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UK faces a brain drain if its lackadaisical approach to patenting doesn’t change

An article (in German) in yesterday’s Frankfurter Allgemeine Zeitung (FAZ) compares the size of the research and development community in selected countries with the number of domestic patent applications. While it seems to be an arbitrary comparison, the statistics do appear to reflect some interesting trends in the patenting environments of different countries.

A graph that features in the FAZ article combines UNESCO data on the number of researchers per million inhabitants in each of the countries listed with WIPO figures on the number of patent applications submitted per million inhabitants by residents of those countries. ‘Researchers’ are defined by UNESCO (using the definition outlined by the Frascati Manual) as “professionals engaged in the conception or creation of new knowledge, products, processes, methods and systems, as well as in the management of the projects concerned”.

The findings as presented on the FAZ’s graph are reproduced below:

Japan – 2,250 domestic patent applications per million inhabitants; 5,151 researchers per million inhabitants

United States – 794; 4,650

United Kingdom – 321; 4,202

Germany – 896; 3,950

France – 371; 3,789

Russia – 189; 3,120

China – 309; 963

The FAZ suggests that conclusions can be drawn from the comparison of these statistics regarding how innovative each country’s R&D ecosystem is. Of course, the only concrete information that patent filing data can give us relates to patenting activity; when it comes to innovation patents are merely a possible indicator. But while there is no clear relationship between the FAZ’s two sets of statistics, considering them in parallel does, on the face of it, reinforce some of things we know about patenting behaviours in the listed countries.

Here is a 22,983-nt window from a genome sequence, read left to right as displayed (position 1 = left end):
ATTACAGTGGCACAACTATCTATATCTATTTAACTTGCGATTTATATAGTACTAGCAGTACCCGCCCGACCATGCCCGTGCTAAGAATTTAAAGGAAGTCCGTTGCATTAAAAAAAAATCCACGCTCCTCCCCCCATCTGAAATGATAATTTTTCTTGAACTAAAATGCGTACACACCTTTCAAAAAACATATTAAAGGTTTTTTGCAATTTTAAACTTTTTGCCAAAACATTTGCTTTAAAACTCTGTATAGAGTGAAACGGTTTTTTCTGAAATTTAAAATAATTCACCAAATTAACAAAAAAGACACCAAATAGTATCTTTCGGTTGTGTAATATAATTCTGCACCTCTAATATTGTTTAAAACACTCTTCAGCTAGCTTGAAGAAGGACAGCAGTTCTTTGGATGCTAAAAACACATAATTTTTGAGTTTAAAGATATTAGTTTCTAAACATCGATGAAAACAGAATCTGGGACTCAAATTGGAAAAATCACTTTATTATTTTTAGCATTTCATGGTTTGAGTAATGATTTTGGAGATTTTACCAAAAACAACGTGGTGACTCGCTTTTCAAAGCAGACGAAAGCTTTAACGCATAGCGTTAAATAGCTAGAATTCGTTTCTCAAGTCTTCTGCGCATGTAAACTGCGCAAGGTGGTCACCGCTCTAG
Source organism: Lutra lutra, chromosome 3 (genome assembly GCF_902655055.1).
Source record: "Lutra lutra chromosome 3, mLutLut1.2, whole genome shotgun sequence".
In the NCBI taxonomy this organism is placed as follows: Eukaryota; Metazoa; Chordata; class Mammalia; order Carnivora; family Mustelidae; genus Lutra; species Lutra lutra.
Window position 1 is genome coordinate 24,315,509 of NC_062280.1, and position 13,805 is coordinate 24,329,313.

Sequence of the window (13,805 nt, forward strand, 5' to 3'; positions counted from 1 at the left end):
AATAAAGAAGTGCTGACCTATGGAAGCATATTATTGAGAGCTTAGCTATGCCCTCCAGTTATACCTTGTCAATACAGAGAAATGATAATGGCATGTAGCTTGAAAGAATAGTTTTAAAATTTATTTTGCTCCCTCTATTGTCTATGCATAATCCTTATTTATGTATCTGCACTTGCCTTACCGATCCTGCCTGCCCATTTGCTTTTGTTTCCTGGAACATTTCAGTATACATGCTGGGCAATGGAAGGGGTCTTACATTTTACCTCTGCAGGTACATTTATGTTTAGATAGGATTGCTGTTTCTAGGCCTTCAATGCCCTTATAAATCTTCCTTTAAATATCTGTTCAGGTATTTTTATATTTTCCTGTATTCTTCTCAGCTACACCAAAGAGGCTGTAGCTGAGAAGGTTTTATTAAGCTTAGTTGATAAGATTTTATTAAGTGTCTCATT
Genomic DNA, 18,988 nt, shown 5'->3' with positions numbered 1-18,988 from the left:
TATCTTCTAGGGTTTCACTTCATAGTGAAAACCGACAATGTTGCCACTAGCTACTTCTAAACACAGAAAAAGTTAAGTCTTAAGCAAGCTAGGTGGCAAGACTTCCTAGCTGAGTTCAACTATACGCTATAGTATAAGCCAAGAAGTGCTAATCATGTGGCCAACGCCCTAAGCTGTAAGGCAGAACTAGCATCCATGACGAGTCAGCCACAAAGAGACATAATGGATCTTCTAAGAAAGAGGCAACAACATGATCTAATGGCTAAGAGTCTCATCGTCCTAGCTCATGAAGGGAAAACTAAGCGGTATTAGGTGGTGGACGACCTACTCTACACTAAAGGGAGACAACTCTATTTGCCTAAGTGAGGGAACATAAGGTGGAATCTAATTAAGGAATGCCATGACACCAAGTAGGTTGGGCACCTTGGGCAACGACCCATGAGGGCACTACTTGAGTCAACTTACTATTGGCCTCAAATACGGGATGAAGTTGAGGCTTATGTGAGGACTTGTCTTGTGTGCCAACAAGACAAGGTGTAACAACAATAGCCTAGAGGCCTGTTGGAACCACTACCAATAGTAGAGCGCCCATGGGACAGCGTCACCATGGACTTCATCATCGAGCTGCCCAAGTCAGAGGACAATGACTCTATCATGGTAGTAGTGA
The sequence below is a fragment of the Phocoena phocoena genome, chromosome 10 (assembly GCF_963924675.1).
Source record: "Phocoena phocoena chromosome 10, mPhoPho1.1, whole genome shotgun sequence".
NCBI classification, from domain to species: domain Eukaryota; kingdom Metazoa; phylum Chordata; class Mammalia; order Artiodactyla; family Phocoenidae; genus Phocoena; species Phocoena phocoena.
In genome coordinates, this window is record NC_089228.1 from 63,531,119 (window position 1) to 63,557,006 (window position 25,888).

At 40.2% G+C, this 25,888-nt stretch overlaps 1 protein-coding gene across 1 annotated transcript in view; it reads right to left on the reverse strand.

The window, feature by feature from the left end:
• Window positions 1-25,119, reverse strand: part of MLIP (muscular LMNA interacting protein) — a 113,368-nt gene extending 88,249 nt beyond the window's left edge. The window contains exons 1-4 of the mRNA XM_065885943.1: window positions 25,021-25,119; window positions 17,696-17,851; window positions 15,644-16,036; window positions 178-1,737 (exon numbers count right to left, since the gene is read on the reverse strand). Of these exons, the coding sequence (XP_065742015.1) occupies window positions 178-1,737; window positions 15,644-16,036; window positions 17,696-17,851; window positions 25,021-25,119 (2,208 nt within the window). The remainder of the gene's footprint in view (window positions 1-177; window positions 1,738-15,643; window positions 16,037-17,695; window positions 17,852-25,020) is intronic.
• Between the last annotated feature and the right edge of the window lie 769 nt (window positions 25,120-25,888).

In Japan, the ratio between researchers and patent filings per million is almost two to one. Japanese companies have for many years been focused on building large IP portfolios primarily for defensive purposes. As a result, they have been avid patent filers. More recently, they have begun to explore ways of monetising these extensive portfolios in order to extract additional value, as the advent of state-backed patent funds, the market entry of NPEs and a number of privateer-type deals have shown.

Chinese entities file a lot of patent applications in proportion to the number of researchers working in the country. FAZ asks how this “unusually high creativity” of Chinese researchers can be accounted for. Of course, a high volume of patent applications from a small group of researchers does not tell us too much about how innovative the research being done actually is. China’s ratio is perhaps better explained by the fact that authorities in the country have for some years provided attractive incentives to encourage domestic businesses to file large numbers of patents. And the ratio of researchers to patents may tell us something about the quality of what is being granted – particularly when bearing in mind that most issued patents in China cover utility models and designs, neither of which undergo substantive examination.

Another noteworthy trend the FAZ statistics emphasise is that both France and Germany outstrip the UK in terms of patent applications made by residents, despite the UK’s proportionately larger R&D community. Of course, there may be any number of reasons why that might be the case. For example, a large number of researchers may be dedicating their time to research projects that result in few patent filings.

Alternatively, however, we might conclude that the FAZ table supports other evidence suggesting that UK companies and research institutes are lagging far behind their counterparts in other countries in terms of protecting the fruits of their R&D. Without such protections in place, securing a return on R&D investment becomes much harder, so imperilling future investments in R&D. That, in turn, could lead a growing number of the UK’s research community to consider quitting the country for places where they can have more certainty that their work will be rewarded.

Jack Ellis
IAM Magazine
13 February 2014

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IP management, IP politics, IA management, Patents

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